" If two engineers can put their heads together and make changes that get implemented on production motors..."
Prepared to be shocked... I would not be surprised at all.
I've been developing embedded systems for over 30 years, much of that as a consultant, so I've seen what goes on in scores of embedded systems projects.
I've seen a few (let's just say more than one) project where one engineer holds sway over critical bodies of code that could kill people, be that in moving machinery, vehicle control or power systems.
It is comforting for the Great Unwashed believe the embedded systems that go into safety critical devices are thoroughly audited and double or quadruple checked. Not so. At the end of the day it just boils down to one or two engineers touching the code that goes into these safety critical systems.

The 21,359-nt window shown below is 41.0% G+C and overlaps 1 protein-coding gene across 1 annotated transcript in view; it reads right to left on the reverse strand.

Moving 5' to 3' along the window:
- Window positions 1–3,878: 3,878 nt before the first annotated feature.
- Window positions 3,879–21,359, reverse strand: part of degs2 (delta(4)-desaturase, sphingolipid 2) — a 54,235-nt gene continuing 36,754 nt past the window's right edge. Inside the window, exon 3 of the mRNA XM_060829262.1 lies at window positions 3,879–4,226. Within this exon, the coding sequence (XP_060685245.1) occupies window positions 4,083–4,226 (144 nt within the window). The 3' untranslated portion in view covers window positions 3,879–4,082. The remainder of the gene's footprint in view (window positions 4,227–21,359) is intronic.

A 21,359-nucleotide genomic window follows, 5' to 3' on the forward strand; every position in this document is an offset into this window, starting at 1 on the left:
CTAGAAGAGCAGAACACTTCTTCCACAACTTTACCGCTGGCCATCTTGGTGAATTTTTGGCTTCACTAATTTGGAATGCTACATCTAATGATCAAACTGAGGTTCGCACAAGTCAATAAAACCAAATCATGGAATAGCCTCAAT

Of course a whole lot of paperwork gets generated to provide certification, but that's done the same way as your tax bloke prepares your accounts to give to the tax department.
It's pretty easy to see what could have happened here without needing a from-the-top conspiracy. Here's a perfectly plausible scenario:
The team working on ECU firmware get some feedback from the QA folk that the latest version of software they're testing has slightly worse emissions than the last version. Last time it was just passing, this time it is just failing.
One of the engineers is assigned to look at this.... Now the emissions test in the QA process has been an ongoing thorn in the teams side forever, so our clever-clogs engineer decides to deal to the problem forever and puts in a few lines of if... then ... to detect an emissions, test sneakily tweak the engine and get the monkey off their back.
The "fix" works. QA never complains again and eventually the software goes live.